Whats the usual way to control a player in a top down game? We have to look in the direction of the mouse cause the player hold a torch.

My first try was:

  • to to make it absolute like W move to screen top, A left, D right, S bottom... But it feels a kind of strange.
  • second try was to make it relative to the player. So W is always straight forward, A and D is moving sideway and S is backwards. But i heard of my tester thats very hard.

So whats the better / right way for the movement in a top down game in that you can move in a another direction as you look?


1 Answer 1


I think the decision boils down to how important it is to let the player travel in noncardinal directions, versus how much patience you require of your players. The first option (let's call it absolute directions) is a lot easier than the second option (let's call it relative directions).

Most games that have what you describe - top-down, aim in the mouse's direction - have opted the absolute scheme: Crimsonland and Teleglitch to name just two. The control is very easy to pick up but you may notice that not having look direction match up with the move directions is a bit unnatural. In Crimsonland's case, it didn't matter because the game takes place in an open field. Teleglitch is a bit more clever; it rotated the map as you moved to different rooms so that most of the times rooms extend in cardinal directions. If you do take this approach, I'd suggest the following:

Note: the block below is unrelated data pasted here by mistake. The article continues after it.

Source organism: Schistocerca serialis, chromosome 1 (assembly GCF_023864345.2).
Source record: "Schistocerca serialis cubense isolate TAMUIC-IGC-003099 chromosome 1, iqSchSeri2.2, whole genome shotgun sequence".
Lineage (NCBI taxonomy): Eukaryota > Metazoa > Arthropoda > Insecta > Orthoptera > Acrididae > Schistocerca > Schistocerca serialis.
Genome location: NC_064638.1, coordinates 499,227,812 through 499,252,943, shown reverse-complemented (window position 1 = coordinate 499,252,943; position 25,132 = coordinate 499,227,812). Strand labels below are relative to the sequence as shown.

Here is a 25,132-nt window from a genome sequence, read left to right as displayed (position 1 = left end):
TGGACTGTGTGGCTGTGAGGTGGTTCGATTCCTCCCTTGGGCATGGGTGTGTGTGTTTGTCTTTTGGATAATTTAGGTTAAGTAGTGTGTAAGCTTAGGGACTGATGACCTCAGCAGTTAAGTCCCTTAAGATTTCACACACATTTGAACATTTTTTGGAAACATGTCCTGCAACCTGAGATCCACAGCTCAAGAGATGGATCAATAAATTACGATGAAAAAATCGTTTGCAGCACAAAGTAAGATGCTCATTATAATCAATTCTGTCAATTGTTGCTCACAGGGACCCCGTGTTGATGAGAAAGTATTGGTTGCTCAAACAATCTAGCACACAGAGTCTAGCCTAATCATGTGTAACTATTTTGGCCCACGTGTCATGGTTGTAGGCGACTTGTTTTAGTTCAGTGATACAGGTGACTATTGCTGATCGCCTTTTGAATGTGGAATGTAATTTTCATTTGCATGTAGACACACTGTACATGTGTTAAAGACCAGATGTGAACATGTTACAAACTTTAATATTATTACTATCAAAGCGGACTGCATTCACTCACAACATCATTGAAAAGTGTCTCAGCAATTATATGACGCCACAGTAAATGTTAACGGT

• Use plenty of open spaces, or
  • Lay out rooms/corridoors in cardinal directions i.e. East-West, North-South

There aren't many games that use the relative scheme with mouse-look; actually I know of none that have been released. I've once made a game that used this scheme, and yes my testing has also shown it's hard to get used to.

I remember a few games in the 90's that used a similar scheme though, except instead of aiming with a mouse, you steered using keys/buttons. The Strike series was a notable example. My experience with this was that it's difficult to get used to, again. The main problem is that if you are travelling South, left and right are flipped.

If you do take this approach, I'd definitely suggest easing the player into it. Try a series of levels that make more involved uses of this control scheme:

  1. Start with Northerly directions only, i.e. the player is only moving up the screen
  2. Gradually add in East/West directions
  3. Finally, add a few Southerly directions

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